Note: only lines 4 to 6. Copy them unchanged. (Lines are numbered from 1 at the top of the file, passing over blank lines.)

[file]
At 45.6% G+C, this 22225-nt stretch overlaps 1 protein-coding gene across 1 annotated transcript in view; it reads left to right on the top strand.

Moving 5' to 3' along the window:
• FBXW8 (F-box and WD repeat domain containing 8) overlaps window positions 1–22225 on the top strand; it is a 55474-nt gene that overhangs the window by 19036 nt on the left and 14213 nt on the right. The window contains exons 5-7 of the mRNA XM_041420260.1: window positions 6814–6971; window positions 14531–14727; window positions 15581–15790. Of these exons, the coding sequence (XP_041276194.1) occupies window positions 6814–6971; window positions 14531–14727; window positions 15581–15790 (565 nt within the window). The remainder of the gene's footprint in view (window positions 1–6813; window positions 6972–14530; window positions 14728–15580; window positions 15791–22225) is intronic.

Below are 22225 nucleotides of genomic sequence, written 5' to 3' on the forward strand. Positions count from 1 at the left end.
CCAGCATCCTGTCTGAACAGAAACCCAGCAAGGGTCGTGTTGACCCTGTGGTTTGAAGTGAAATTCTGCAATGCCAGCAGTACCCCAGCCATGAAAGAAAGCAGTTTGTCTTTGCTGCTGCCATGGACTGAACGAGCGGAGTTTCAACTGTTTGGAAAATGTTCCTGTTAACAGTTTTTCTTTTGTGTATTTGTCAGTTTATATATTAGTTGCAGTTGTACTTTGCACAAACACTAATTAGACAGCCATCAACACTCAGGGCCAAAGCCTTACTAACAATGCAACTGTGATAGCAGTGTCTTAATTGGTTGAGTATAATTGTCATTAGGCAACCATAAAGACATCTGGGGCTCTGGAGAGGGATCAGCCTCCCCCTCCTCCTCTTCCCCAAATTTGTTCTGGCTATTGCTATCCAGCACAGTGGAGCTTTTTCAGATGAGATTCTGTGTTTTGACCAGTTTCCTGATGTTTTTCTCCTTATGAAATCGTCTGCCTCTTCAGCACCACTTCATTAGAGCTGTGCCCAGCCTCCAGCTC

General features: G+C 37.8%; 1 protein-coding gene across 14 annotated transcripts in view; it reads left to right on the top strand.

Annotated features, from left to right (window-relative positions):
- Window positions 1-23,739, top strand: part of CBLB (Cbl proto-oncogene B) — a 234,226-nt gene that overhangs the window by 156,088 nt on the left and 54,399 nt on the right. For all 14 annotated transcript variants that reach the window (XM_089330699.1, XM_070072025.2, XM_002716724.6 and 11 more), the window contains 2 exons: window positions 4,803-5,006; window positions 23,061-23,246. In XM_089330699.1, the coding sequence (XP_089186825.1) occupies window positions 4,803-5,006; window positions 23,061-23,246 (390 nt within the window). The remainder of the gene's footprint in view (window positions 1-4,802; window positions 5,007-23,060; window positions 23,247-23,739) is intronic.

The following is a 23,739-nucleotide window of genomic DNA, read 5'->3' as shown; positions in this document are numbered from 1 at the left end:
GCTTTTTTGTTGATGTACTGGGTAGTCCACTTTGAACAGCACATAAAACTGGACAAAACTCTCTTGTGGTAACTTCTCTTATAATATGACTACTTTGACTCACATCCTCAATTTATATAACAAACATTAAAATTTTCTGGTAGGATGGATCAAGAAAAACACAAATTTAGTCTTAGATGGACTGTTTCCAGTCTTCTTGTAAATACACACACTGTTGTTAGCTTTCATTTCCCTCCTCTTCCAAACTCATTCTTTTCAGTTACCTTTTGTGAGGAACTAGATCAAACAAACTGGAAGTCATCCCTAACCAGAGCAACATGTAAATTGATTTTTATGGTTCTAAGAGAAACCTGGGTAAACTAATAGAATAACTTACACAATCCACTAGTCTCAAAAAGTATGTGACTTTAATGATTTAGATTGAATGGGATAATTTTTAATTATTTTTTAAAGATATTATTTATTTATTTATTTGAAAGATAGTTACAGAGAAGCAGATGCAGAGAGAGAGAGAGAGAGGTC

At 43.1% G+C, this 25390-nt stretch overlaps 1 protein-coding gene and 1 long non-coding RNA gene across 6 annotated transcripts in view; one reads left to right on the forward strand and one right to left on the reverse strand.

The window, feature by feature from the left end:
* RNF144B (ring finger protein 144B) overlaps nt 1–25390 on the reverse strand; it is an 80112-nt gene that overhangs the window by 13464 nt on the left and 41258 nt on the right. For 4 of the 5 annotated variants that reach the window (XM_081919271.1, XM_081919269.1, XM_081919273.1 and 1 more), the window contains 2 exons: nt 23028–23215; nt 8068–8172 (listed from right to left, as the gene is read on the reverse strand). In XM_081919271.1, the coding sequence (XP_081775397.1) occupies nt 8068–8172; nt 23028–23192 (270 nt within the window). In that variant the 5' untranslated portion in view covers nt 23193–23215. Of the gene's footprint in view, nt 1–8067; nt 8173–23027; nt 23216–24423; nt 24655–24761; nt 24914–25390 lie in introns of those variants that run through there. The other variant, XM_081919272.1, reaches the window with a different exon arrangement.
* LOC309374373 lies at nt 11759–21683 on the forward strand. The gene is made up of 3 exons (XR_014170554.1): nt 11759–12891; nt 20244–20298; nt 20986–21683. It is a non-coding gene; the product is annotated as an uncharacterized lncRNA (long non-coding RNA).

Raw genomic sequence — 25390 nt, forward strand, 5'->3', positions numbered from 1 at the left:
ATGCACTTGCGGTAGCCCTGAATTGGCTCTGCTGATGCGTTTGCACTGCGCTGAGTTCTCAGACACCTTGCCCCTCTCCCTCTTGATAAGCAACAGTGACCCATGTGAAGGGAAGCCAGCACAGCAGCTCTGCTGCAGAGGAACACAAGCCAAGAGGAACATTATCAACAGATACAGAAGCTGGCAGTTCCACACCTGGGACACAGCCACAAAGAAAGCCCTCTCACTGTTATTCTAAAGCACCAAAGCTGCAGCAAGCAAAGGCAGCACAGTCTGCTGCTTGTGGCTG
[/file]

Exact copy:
Below are 22225 nucleotides of genomic sequence, written 5' to 3' on the forward strand. Positions count from 1 at the left end.
CCAGCATCCTGTCTGAACAGAAACCCAGCAAGGGTCGTGTTGACCCTGTGGTTTGAAGTGAAATTCTGCAATGCCAGCAGTACCCCAGCCATGAAAGAAAGCAGTTTGTCTTTGCTGCTGCCATGGACTGAACGAGCGGAGTTTCAACTGTTTGGAAAATGTTCCTGTTAACAGTTTTTCTTTTGTGTATTTGTCAGTTTATATATTAGTTGCAGTTGTACTTTGCACAAACACTAATTAGACAGCCATCAACACTCAGGGCCAAAGCCTTACTAACAATGCAACTGTGATAGCAGTGTCTTAATTGGTTGAGTATAATTGTCATTAGGCAACCATAAAGACATCTGGGGCTCTGGAGAGGGATCAGCCTCCCCCTCCTCCTCTTCCCCAAATTTGTTCTGGCTATTGCTATCCAGCACAGTGGAGCTTTTTCAGATGAGATTCTGTGTTTTGACCAGTTTCCTGATGTTTTTCTCCTTATGAAATCGTCTGCCTCTTCAGCACCACTTCATTAGAGCTGTGCCCAGCCTCCAGCTC

General features: G+C 37.8%; 1 protein-coding gene across 14 annotated transcripts in view; it reads left to right on the top strand.